A world of options

March 04, 2003

SLOT MACHINE gambling and repeated threats of "Draconian" budget cuts get all the attention, but Maryland's budget shortfall this year can be managed without panic.

Reasonable revenue-raising alternatives to slots are making their way through the legislative pipeline. Gov. Robert L. Ehrlich Jr. and the Assembly should select one of these or a combination of them - and avoid premature action on slots.

The governor and Assembly leaders could devise a straightforward plan for filling the fiscal 2004 revenue gap - estimated at $500 million - by choosing from options outlined in a range of pending bills:

Governor Ehrlich has proposed a series of "tax compliance" measures - efforts to compel payment of $50 million in taxes owed each year but not paid.

Corporate tax reforms would eliminate tax avoidance schemes, raising $145 million.

An income tax surcharge on relatively wealthy taxpayers - used to advantage in the early 1990s - would yield a total of $600 million over three years and then end.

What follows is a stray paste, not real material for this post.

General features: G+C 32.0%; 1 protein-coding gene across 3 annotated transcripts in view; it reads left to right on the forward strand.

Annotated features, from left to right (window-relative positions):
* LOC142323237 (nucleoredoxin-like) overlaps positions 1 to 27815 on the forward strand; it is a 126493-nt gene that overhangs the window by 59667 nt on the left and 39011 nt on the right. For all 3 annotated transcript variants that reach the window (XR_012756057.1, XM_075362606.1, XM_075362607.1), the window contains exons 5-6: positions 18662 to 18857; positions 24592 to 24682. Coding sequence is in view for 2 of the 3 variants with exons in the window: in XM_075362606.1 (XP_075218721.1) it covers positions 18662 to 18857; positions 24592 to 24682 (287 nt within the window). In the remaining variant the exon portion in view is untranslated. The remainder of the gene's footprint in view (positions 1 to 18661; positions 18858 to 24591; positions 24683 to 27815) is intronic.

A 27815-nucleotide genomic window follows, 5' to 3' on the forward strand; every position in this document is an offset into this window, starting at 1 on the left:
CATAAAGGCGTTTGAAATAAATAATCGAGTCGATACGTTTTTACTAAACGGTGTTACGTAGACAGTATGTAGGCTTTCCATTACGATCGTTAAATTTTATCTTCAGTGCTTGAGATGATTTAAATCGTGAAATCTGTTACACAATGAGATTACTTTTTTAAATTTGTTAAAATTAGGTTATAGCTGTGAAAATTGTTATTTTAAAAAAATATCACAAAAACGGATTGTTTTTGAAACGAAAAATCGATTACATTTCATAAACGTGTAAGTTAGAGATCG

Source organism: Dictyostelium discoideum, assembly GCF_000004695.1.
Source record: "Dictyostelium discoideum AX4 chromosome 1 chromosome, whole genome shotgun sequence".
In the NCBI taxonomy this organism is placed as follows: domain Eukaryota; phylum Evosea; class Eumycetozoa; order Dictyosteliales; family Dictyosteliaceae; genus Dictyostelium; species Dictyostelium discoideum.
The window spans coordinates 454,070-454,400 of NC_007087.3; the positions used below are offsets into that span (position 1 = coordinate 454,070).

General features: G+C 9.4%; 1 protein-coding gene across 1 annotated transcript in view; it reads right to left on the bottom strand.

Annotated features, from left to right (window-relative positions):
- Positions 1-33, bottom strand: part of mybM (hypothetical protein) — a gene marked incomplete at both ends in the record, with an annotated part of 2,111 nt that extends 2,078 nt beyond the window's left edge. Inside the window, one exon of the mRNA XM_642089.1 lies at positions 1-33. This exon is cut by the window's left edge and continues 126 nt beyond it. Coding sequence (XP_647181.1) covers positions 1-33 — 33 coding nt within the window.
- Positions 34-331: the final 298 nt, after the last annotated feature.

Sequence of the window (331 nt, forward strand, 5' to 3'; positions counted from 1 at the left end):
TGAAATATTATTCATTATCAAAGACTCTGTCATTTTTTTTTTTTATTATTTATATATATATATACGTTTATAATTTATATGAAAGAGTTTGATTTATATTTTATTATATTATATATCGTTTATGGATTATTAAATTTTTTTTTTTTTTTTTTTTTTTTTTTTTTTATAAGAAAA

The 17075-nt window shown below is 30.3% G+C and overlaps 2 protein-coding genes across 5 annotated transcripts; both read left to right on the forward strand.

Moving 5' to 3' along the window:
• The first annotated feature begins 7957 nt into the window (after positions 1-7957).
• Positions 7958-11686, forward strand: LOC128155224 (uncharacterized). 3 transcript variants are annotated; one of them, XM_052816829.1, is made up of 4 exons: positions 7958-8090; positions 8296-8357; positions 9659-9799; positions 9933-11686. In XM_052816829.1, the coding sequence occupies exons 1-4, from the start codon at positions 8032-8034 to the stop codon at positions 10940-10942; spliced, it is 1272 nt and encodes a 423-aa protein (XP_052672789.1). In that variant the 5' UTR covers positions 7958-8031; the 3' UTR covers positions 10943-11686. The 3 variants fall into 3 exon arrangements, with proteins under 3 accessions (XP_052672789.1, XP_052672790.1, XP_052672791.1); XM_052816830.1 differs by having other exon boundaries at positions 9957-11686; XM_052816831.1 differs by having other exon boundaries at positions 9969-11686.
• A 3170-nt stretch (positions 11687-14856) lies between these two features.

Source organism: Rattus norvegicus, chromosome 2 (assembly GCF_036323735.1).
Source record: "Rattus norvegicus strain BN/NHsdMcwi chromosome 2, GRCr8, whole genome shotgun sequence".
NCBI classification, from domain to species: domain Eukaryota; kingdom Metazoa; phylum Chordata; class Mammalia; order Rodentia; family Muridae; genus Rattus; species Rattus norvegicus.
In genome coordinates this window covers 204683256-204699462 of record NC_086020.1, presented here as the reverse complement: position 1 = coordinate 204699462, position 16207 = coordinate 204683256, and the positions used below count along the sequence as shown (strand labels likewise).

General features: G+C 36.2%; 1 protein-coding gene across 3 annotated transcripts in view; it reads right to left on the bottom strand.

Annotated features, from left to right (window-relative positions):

Legislators might also do what they should have done last year, knowing that harder times were coming: They could suspend the fifth year of the recent income tax reduction, raising about $150 million.

They could also add 1 percent to the current 5 percent sales tax, raising an estimated $575 million.

About $550 million could be found by applying the sales tax to services: haircuts, auto repair, cable TV and the like.

The sales tax could be applied to motor fuel, raising $200 million or so.

A plan can be put together using one or more of these proposals. The Assembly and the governor would then have time to properly study the slot machine idea: Does it pose too many risks? If slots are part of the answer, who should run them and where?

As the Assembly moves into its decision-making final weeks, a mischievously pro-slots proposal is making the rounds in Annapolis. Architects of the idea would attach a token tax package to the slots legislation in the hope of finding enough votes to pass the gambling measure and force Governor Ehrlich into accepting a tax bill - something he has rejected.

This ploy reflects the deeper reality: Slots won't provide enough revenue to pay for a massive education aid package and other government needs. Spending commitments and revenue are way out of balance. So, another billion-dollar deficit will be on the table next year, the year after and the year after that.

It's time for the governor and the Assembly to concede that slots is an answer whose time has not come. What has come is a time to choose responsible alternatives.

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